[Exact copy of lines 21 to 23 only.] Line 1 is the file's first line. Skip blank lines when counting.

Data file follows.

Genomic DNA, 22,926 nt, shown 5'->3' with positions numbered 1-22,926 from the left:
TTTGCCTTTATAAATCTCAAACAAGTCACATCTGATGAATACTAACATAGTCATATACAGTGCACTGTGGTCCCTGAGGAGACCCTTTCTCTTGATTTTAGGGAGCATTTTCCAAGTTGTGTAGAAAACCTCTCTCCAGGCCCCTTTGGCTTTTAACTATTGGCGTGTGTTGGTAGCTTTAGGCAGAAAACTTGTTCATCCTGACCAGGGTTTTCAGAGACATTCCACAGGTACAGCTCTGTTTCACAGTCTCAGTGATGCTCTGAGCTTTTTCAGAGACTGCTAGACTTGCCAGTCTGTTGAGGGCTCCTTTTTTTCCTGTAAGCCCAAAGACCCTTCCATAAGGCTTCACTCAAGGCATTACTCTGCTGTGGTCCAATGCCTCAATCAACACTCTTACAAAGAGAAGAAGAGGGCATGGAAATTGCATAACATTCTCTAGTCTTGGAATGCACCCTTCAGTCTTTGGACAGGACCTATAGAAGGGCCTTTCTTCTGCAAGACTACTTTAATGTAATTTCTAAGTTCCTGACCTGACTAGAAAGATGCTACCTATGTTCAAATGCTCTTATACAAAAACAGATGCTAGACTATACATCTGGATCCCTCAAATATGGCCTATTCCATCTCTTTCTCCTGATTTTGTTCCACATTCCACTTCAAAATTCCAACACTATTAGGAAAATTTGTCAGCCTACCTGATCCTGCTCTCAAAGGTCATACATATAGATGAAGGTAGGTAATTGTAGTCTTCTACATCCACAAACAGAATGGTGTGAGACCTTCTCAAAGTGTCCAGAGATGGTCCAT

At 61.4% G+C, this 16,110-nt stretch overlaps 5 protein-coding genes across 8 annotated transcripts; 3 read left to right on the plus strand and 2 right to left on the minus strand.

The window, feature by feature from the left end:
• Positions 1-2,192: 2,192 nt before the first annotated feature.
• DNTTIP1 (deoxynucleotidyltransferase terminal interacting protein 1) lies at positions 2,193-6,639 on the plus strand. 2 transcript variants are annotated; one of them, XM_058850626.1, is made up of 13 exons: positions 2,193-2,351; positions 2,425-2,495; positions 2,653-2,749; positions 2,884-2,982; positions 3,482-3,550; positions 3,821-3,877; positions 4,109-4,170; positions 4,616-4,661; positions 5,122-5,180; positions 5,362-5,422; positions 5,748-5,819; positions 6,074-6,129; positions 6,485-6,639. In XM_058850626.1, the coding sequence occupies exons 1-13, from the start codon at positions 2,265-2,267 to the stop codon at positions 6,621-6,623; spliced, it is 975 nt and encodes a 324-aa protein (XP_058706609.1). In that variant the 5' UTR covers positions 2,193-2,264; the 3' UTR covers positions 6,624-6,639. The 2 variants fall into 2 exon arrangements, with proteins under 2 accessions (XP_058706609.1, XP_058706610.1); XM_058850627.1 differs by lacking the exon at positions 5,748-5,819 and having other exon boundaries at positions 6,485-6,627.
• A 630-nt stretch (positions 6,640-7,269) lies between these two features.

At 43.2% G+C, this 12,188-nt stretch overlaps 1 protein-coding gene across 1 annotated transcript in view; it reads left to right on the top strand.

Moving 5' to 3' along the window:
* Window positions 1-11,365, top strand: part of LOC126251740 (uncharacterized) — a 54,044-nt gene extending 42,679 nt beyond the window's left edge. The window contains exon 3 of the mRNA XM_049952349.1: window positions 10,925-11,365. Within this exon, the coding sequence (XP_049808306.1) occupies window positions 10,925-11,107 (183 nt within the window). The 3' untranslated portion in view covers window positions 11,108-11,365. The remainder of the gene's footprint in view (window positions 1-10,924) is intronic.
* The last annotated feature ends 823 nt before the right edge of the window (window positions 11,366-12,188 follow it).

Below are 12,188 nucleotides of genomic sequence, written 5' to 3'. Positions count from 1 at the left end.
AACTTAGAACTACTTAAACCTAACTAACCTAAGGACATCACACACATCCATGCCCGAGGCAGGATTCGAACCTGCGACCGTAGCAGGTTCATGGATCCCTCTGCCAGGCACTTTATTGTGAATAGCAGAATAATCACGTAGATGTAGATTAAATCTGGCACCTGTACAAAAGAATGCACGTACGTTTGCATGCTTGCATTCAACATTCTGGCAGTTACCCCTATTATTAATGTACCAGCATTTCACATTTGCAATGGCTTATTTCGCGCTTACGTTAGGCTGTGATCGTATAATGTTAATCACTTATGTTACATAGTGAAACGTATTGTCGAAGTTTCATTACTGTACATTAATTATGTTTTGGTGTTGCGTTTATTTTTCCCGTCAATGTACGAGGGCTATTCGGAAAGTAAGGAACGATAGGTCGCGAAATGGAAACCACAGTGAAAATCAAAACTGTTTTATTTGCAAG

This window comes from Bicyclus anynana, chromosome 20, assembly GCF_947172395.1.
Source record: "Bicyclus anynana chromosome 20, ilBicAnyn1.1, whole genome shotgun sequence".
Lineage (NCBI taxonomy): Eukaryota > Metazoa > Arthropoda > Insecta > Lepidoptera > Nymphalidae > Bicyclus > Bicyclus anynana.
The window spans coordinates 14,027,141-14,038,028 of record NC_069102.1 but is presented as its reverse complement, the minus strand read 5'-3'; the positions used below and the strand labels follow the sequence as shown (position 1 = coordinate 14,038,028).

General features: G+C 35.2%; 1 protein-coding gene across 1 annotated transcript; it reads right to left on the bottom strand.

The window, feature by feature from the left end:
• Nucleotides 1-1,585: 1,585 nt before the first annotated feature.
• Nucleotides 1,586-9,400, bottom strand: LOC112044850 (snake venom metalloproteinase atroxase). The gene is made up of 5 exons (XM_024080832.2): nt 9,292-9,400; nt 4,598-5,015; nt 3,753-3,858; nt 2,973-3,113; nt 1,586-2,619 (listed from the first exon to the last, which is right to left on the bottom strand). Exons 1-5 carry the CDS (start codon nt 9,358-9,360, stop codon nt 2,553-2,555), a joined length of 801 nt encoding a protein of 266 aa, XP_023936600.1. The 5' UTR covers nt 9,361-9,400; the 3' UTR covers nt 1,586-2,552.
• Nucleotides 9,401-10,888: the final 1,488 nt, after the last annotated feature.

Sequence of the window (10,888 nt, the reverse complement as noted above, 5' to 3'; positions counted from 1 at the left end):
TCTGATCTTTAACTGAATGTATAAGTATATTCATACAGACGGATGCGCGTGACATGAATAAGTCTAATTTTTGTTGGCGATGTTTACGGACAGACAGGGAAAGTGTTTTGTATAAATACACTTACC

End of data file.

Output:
• Nucleotides 1,586-9,400, bottom strand: LOC112044850 (snake venom metalloproteinase atroxase). The gene is made up of 5 exons (XM_024080832.2): nt 9,292-9,400; nt 4,598-5,015; nt 3,753-3,858; nt 2,973-3,113; nt 1,586-2,619 (listed from the first exon to the last, which is right to left on the bottom strand). Exons 1-5 carry the CDS (start codon nt 9,358-9,360, stop codon nt 2,553-2,555), a joined length of 801 nt encoding a protein of 266 aa, XP_023936600.1. The 5' UTR covers nt 9,361-9,400; the 3' UTR covers nt 1,586-2,552.
• Nucleotides 9,401-10,888: the final 1,488 nt, after the last annotated feature.

Sequence of the window (10,888 nt, the reverse complement as noted above, 5' to 3'; positions counted from 1 at the left end):